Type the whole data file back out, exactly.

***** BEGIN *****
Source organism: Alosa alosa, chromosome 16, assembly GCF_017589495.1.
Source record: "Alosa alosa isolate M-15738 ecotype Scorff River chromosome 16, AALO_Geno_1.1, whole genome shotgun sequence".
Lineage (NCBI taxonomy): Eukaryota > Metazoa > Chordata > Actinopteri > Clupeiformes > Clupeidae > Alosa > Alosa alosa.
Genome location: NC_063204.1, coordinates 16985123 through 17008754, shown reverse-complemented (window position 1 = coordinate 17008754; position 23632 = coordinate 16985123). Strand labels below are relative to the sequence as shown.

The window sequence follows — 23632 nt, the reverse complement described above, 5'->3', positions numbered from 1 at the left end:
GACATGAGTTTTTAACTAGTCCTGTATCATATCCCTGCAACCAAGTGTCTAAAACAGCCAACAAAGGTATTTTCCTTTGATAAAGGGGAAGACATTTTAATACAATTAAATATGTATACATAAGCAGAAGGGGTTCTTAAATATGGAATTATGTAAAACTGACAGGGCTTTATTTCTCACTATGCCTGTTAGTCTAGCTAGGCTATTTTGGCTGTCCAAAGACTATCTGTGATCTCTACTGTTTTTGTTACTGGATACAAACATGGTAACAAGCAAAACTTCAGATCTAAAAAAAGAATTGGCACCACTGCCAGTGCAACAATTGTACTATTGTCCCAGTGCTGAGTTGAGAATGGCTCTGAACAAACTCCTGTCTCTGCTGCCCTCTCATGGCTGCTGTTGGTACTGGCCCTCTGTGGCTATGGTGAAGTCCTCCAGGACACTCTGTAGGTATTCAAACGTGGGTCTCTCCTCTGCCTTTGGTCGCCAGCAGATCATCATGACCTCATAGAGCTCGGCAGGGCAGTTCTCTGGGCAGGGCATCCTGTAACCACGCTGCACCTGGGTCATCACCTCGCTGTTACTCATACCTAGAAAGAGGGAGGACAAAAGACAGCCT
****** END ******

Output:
Source organism: Alosa alosa, chromosome 16, assembly GCF_017589495.1.
Source record: "Alosa alosa isolate M-15738 ecotype Scorff River chromosome 16, AALO_Geno_1.1, whole genome shotgun sequence".
Lineage (NCBI taxonomy): Eukaryota > Metazoa > Chordata > Actinopteri > Clupeiformes > Clupeidae > Alosa > Alosa alosa.
Genome location: NC_063204.1, coordinates 16985123 through 17008754, shown reverse-complemented (window position 1 = coordinate 17008754; position 23632 = coordinate 16985123). Strand labels below are relative to the sequence as shown.

The window sequence follows — 23632 nt, the reverse complement described above, 5'->3', positions numbered from 1 at the left end:
GACATGAGTTTTTAACTAGTCCTGTATCATATCCCTGCAACCAAGTGTCTAAAACAGCCAACAAAGGTATTTTCCTTTGATAAAGGGGAAGACATTTTAATACAATTAAATATGTATACATAAGCAGAAGGGGTTCTTAAATATGGAATTATGTAAAACTGACAGGGCTTTATTTCTCACTATGCCTGTTAGTCTAGCTAGGCTATTTTGGCTGTCCAAAGACTATCTGTGATCTCTACTGTTTTTGTTACTGGATACAAACATGGTAACAAGCAAAACTTCAGATCTAAAAAAAGAATTGGCACCACTGCCAGTGCAACAATTGTACTATTGTCCCAGTGCTGAGTTGAGAATGGCTCTGAACAAACTCCTGTCTCTGCTGCCCTCTCATGGCTGCTGTTGGTACTGGCCCTCTGTGGCTATGGTGAAGTCCTCCAGGACACTCTGTAGGTATTCAAACGTGGGTCTCTCCTCTGCCTTTGGTCGCCAGCAGATCATCATGACCTCATAGAGCTCGGCAGGGCAGTTCTCTGGGCAGGGCATCCTGTAACCACGCTGCACCTGGGTCATCACCTCGCTGTTACTCATACCTAGAAAGAGGGAGGACAAAAGACAGCCT